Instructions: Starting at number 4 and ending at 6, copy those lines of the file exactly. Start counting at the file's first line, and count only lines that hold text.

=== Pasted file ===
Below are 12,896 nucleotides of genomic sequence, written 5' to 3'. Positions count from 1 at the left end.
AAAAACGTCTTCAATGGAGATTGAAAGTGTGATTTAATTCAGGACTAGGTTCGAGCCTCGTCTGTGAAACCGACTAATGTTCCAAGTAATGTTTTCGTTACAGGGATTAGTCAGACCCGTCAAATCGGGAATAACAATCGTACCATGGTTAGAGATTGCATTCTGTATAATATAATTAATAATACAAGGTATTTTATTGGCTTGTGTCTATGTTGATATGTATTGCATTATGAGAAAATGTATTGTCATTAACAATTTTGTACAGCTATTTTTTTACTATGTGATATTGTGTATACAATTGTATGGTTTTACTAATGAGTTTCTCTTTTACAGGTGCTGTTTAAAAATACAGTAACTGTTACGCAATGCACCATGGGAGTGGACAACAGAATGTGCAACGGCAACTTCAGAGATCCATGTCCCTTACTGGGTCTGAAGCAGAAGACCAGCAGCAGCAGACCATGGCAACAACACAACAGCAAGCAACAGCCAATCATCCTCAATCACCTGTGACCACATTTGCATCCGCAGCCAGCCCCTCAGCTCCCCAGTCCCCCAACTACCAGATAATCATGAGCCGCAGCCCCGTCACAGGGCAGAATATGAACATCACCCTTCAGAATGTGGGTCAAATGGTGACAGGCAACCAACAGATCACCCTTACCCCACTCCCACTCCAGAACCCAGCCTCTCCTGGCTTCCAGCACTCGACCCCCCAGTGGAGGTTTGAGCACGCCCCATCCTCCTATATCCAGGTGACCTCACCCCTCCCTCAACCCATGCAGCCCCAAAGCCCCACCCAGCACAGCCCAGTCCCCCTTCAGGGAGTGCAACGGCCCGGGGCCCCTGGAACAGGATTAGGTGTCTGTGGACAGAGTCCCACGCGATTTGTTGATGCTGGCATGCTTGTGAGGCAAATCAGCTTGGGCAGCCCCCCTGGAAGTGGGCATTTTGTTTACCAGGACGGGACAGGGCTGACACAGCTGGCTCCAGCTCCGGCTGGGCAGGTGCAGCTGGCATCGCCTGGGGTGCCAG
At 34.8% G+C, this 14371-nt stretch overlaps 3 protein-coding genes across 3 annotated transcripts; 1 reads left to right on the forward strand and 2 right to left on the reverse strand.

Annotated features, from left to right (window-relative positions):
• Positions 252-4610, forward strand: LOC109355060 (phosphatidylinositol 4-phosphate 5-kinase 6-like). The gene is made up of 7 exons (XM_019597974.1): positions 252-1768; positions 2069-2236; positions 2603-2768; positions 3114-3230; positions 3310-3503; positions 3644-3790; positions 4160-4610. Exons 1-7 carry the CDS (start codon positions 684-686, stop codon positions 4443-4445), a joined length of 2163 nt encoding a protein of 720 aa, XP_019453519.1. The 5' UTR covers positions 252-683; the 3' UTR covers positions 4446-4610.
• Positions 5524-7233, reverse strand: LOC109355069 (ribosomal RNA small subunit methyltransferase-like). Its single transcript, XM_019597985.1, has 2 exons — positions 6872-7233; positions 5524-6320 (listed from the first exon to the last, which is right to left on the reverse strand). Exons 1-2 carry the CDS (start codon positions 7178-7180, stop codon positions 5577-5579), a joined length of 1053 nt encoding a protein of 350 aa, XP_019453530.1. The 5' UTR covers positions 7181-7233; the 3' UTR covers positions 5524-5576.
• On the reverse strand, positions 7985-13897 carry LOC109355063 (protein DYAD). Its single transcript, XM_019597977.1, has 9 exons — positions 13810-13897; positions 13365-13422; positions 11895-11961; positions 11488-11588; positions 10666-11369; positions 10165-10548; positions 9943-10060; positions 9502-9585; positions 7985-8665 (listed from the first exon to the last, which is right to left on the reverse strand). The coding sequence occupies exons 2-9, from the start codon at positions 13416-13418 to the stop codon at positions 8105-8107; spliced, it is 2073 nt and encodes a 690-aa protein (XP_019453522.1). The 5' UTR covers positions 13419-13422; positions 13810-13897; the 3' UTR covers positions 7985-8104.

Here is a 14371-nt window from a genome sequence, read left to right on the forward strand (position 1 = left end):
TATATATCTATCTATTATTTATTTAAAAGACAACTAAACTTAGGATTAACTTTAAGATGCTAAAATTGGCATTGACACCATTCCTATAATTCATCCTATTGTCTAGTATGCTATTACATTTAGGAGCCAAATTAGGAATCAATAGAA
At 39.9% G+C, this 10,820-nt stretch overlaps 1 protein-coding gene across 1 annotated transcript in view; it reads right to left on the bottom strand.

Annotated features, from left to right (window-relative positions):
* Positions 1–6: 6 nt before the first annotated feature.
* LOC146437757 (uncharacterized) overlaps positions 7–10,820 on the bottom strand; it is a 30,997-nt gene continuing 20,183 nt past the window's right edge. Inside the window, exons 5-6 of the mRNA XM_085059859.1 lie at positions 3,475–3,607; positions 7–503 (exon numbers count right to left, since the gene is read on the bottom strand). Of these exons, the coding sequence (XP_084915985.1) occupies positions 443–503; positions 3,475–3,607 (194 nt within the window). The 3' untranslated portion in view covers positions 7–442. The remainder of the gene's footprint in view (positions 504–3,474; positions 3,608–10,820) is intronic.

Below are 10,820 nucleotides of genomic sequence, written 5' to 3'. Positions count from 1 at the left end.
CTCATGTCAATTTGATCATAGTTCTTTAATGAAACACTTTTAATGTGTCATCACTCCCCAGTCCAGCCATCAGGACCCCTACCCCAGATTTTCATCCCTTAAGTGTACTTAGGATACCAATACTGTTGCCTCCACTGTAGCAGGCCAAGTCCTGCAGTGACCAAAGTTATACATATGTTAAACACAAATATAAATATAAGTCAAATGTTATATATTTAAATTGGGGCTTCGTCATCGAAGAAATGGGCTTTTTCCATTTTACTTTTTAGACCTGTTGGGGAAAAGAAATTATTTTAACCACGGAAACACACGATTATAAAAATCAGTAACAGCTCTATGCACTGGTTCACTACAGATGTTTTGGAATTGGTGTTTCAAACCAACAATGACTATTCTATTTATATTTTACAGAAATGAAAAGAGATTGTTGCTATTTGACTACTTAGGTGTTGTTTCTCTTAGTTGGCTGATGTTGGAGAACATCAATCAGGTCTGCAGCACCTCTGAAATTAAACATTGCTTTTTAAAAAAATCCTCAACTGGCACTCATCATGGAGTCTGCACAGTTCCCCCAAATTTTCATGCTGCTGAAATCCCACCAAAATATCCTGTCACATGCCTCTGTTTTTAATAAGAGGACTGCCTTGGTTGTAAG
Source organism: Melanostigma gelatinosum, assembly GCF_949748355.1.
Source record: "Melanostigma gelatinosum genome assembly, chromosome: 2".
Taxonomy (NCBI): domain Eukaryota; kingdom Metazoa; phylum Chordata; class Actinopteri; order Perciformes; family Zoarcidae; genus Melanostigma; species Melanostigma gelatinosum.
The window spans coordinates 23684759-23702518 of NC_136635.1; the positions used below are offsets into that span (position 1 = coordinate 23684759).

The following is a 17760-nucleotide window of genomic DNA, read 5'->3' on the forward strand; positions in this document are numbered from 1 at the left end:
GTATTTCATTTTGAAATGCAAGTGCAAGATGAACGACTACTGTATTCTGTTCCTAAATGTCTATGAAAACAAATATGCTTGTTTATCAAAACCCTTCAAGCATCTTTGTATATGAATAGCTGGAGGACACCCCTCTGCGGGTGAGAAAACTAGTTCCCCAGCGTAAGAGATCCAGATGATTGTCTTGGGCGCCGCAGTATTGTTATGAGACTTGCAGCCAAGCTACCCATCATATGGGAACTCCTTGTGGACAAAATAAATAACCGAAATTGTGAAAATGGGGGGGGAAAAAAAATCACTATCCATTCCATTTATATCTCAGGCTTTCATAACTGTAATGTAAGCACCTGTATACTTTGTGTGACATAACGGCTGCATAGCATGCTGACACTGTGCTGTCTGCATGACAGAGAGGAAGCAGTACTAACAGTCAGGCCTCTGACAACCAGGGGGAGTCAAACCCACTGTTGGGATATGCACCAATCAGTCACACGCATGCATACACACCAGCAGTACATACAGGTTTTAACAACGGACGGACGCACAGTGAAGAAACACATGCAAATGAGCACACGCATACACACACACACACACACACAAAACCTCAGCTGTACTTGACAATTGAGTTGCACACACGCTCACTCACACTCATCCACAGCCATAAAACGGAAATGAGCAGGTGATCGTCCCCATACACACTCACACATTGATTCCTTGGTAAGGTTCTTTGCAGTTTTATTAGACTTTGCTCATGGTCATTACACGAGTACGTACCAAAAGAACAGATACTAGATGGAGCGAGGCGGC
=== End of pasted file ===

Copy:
Annotated features, from left to right (window-relative positions):
• Positions 252-4610, forward strand: LOC109355060 (phosphatidylinositol 4-phosphate 5-kinase 6-like). The gene is made up of 7 exons (XM_019597974.1): positions 252-1768; positions 2069-2236; positions 2603-2768; positions 3114-3230; positions 3310-3503; positions 3644-3790; positions 4160-4610. Exons 1-7 carry the CDS (start codon positions 684-686, stop codon positions 4443-4445), a joined length of 2163 nt encoding a protein of 720 aa, XP_019453519.1. The 5' UTR covers positions 252-683; the 3' UTR covers positions 4446-4610.
• Positions 5524-7233, reverse strand: LOC109355069 (ribosomal RNA small subunit methyltransferase-like). Its single transcript, XM_019597985.1, has 2 exons — positions 6872-7233; positions 5524-6320 (listed from the first exon to the last, which is right to left on the reverse strand). Exons 1-2 carry the CDS (start codon positions 7178-7180, stop codon positions 5577-5579), a joined length of 1053 nt encoding a protein of 350 aa, XP_019453530.1. The 5' UTR covers positions 7181-7233; the 3' UTR covers positions 5524-5576.